4. Work Experience
Your professional experience section is the main part of your resume.
Work experience shows hiring managers what you’ve accomplished throughout your professional career, and highlights your expertise.
To write an experience section that impresses recruiters, list the relevant jobs you’ve held with the most recent at the top. Under each job title, write 3 to 5 concise bullet points that demonstrate the skills and experience you developed working that job.
Think of your resume as an advertisement of your abilities. Every position you list should include something that shows you’re qualified for the job you want.
Check out this example of a well-written resume work experience section:
What makes this example outstanding is that each bullet point:
- is concise
- uses strong resume words
- illustrates a specific concrete example of what the candidate accomplished
- backs up those examples with hard numbers
If you’re a recent graduate or have limited work experience, add internships to your experience section.
However, if you already have 5+ years of professional experience, cut the internships from your work history section. It’s better to use your resume’s limited space to describe your professional experience in depth, rather than fill it with internships.
5. Skills Section
Hiring managers want to find candidates with diverse skills.
That’s why a thorough, resume skills section is the perfect companion to your experience section, and can set you apart from other candidates.
Not sure what skills to put on your resume?
First, look at the job listing for the position you want. Typically, a job ad mentions the key skills required (and desired) for the position.
Then, compile a list of your own skills that meet these requirements, as well as any specific technical skills you have.
Your skills section should feature a mix of hard and soft skills. Hard skills are learned through specific courses or on the job, like a cashier learning how to operate a point-of-sale (POS) system. Soft skills are related to your personality, such as whether you remain calm under pressure.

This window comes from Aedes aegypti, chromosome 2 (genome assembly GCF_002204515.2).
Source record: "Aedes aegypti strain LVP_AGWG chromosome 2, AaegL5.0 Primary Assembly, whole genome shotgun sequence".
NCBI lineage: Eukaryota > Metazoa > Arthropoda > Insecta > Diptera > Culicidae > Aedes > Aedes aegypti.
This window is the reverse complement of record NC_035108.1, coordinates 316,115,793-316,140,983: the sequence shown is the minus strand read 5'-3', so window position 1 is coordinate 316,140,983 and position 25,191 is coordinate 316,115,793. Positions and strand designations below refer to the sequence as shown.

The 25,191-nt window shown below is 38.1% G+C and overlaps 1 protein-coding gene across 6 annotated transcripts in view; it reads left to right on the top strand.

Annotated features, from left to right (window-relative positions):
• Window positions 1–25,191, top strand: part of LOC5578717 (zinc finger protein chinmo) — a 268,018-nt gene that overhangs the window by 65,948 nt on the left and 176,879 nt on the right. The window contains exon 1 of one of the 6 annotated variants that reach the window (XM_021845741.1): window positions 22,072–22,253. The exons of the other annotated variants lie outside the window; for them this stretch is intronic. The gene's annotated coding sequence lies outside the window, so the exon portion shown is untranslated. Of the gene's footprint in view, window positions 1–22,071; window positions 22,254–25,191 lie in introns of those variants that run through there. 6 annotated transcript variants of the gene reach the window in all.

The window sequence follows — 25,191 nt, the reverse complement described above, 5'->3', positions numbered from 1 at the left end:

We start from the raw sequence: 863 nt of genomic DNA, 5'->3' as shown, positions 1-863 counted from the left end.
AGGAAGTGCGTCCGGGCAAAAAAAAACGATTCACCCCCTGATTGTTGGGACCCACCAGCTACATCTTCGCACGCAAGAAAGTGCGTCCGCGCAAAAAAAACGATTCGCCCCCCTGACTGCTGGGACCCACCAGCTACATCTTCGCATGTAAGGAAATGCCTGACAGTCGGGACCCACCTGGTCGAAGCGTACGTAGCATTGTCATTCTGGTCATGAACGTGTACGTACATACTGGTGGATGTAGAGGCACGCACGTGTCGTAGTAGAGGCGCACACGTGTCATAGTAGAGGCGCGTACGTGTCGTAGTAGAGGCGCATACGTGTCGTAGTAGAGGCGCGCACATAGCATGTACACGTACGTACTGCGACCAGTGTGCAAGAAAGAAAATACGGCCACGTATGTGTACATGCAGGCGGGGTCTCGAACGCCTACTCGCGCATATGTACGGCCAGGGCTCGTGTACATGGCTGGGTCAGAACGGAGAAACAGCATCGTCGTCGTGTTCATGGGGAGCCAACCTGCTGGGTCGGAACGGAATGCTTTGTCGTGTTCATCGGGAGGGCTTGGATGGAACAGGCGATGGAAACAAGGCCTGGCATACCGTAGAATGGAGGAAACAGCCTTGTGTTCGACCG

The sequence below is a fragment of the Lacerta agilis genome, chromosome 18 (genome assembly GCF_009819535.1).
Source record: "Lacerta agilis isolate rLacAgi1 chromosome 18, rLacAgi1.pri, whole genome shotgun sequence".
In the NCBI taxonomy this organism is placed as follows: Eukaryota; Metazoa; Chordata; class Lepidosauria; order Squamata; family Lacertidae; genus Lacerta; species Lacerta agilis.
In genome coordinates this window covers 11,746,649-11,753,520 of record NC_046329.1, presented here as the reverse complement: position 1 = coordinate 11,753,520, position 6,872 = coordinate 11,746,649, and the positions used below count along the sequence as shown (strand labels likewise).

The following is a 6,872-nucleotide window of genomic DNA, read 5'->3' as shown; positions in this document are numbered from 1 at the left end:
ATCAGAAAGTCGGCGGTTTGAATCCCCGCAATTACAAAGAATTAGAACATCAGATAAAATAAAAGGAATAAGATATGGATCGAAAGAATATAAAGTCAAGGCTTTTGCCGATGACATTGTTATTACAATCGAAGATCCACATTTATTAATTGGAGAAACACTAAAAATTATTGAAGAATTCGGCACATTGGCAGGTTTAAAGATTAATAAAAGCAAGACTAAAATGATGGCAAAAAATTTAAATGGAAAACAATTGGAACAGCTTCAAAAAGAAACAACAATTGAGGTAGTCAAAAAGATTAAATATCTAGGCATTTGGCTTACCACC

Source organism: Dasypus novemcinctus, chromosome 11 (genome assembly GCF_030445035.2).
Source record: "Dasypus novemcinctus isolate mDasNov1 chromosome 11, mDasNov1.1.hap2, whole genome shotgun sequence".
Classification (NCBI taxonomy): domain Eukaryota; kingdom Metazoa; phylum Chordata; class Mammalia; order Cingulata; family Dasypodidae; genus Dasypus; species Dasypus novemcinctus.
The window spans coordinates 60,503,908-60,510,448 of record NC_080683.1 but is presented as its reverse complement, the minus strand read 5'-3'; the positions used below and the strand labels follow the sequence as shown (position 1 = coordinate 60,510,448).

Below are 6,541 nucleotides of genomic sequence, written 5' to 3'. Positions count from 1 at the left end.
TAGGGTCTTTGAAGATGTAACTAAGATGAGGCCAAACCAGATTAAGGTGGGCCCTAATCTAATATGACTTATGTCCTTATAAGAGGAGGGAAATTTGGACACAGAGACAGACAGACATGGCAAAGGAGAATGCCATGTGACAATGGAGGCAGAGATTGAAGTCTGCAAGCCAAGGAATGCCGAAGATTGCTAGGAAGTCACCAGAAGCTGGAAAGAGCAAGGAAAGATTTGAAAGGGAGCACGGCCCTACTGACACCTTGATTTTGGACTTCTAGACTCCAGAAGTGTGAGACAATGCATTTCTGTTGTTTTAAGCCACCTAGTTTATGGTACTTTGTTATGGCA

If it’s still unclear what to list in your skills section, these general hard and soft skills are applicable to nearly any job:
- People Skills
- Leadership Skills
- Communication Skills
- Interpersonal Skills
- Organizational Skills
- Customer Service Skills
- Computer Skills
- Time Management Skills
If you’ve still got some blank space on your resume, consider including one of these optional sections.
Listing personal interests on your resume is a great way to add personality to your application.
However, if you already have enough professional experience to fill a one-page resume, or are applying at a formal company, don’t include hobbies.
But if you have minimal experience, or are applying to work at a casual company, then hobbies are a way to add personality to your resume.
Including awards on your resume isn’t essential, but you can list them if they’re relevant to the job.
Awards, like employee of the month are relevant to most jobs, but you shouldn’t list a high-school poetry-writing award if you’re applying to a server position.
List relevant certifications on your resume if you have them. For example, if you’re a teacher, you might list a first aid certification on your resume.
Include the following information about your certifications:
- when they were awarded
- when they’ll expire (if appropriate)
- who issued them (for example, a college or licensing body)
You can either list certifications in your skills section or education section.
Putting volunteer work on your resume helps demonstrate your soft skills. Volunteering in general makes your application more attractive to employers, because it reflects your drive to be productive even when money isn’t involved.